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Reflection - Holy Week - PM

Reflection for Holy Week

by Peter Mitchell - Reader (Lay Minister)

Let us draw near to God and to his love, and he will draw near to us.

Of all the events of Holy Week, perhaps the ones which first spring to mind are those of Palm Sunday, Maundy Thursday and Good Friday. But the gospels record many things which took place on the Monday, Tuesday and Wednesday of that week; words and actions which had a significant bearing on future outcomes and which serve as valuable lessons about discipleship for today.

After spending Sunday night in Bethany, Jesus and his disciples return to Jerusalem on Monday and enter the temple courts where Jesus drives out traders and overturns tables, interrupting and effectively shutting down the business of the temple, not just because of what is happening in the temple but because of the injustice Jesus sees in everyday behaviour outside the temple. Jesus refers to the temple as a 'den of robbers'; we might call it a 'refuge of outlaws'.

In Mark's gospel the meaning is emphasized by framing this event with the Parable of the Fig Tree. Jesus curses and symbolically destroys the fig tree because it does not bear fruit; for the same reason he symbolically 'destroys' the temple because its people do not bear fruit. As he did by his procession into Jerusalem the previous day, Jesus is again staging a peaceful demonstration against both the violent imperial domination of the occupying Romans and the corrupt and hypocritical collaboration of Jewish leaders. The authorities are looking for a way to silence him, but Jesus has the crowd on his side, so they hold back.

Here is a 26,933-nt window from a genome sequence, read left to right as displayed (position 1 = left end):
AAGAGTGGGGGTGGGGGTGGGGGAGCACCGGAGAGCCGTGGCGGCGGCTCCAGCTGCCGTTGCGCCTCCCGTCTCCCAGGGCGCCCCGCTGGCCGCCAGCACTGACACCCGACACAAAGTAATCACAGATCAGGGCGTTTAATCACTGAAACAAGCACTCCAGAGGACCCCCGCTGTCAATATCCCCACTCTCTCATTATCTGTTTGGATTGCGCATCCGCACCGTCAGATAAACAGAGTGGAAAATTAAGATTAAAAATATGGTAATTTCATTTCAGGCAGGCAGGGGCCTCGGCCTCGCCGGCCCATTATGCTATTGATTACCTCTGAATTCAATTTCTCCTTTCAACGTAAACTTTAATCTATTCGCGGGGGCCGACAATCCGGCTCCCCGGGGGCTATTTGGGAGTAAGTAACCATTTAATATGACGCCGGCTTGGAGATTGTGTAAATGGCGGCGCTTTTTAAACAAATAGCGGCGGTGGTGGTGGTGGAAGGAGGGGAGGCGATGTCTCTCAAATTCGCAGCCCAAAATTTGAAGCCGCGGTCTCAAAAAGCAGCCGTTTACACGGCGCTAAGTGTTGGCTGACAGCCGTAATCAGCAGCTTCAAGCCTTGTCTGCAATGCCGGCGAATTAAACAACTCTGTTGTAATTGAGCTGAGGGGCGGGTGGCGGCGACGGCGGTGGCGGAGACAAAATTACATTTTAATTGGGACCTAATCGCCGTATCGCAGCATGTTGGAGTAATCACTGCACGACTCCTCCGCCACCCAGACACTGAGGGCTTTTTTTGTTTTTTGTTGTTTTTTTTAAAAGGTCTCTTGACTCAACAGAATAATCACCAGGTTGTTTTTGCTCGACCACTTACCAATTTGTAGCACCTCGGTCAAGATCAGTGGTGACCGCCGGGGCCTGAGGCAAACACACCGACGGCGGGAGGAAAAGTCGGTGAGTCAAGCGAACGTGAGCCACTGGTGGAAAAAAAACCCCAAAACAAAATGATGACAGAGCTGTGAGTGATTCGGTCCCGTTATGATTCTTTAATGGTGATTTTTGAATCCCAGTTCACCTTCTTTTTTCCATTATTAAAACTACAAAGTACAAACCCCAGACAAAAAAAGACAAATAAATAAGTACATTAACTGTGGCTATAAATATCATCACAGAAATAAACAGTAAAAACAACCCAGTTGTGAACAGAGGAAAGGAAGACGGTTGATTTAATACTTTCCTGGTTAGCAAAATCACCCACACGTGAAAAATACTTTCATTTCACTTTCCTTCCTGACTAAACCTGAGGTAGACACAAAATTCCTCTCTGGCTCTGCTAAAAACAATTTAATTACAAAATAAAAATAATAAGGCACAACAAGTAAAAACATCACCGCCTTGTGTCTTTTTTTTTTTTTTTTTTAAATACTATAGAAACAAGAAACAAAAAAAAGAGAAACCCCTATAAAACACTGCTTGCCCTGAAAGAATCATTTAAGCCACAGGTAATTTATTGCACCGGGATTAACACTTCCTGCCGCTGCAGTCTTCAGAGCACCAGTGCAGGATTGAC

Tuesday is a busy day for Jesus. As Jesus and his disciples enter the temple again, the Jewish authorities immediately question him and try to trap him, in order to discredit him in the eyes of the crowd, who still support him at this point, and to find reason to condemn him. But Jesus cleverly outwits them and turns the tables on them by embarrassing them in front of the crowd. I'd like to highlight three episodes in particular.

Jesus tells his listeners the Parable of the Tenants in the Vineyard. When the vineyard owner sends his slaves to collect his share of the produce, the tenants, motivated by greed, beat or kill the slaves and keep the produce for themselves. Finally the owner sends his son, who is also killed by the tenants. The owner then destroys the tenants and gives the vineyard to others. The vineyard represents Israel and God is its owner; the powerful, wealthy and corrupt amongst the Jews are the greedy tenants. The Jewish authorities recognize that they are being cast in the role of the tenants in this parable and want to arrest Jesus, but hold back because the crowd remains on Jesus' side. 

The authorities question Jesus about the legitimacy of paying taxes to Caesar; a lose-lose question for Jesus. But Jesus responds by asking the authorities to produce a Roman coin and then quoting the well-known verse, 'Give to the Emperor the things that are the Emperor's, and to God the things that are God's.' For many Jews, who would not carry Roman coins anyway because they bore forbidden graven images, everything belongs to God and the Jewish people are its stewards. And thus Jesus wins this encounter and delights the crowd.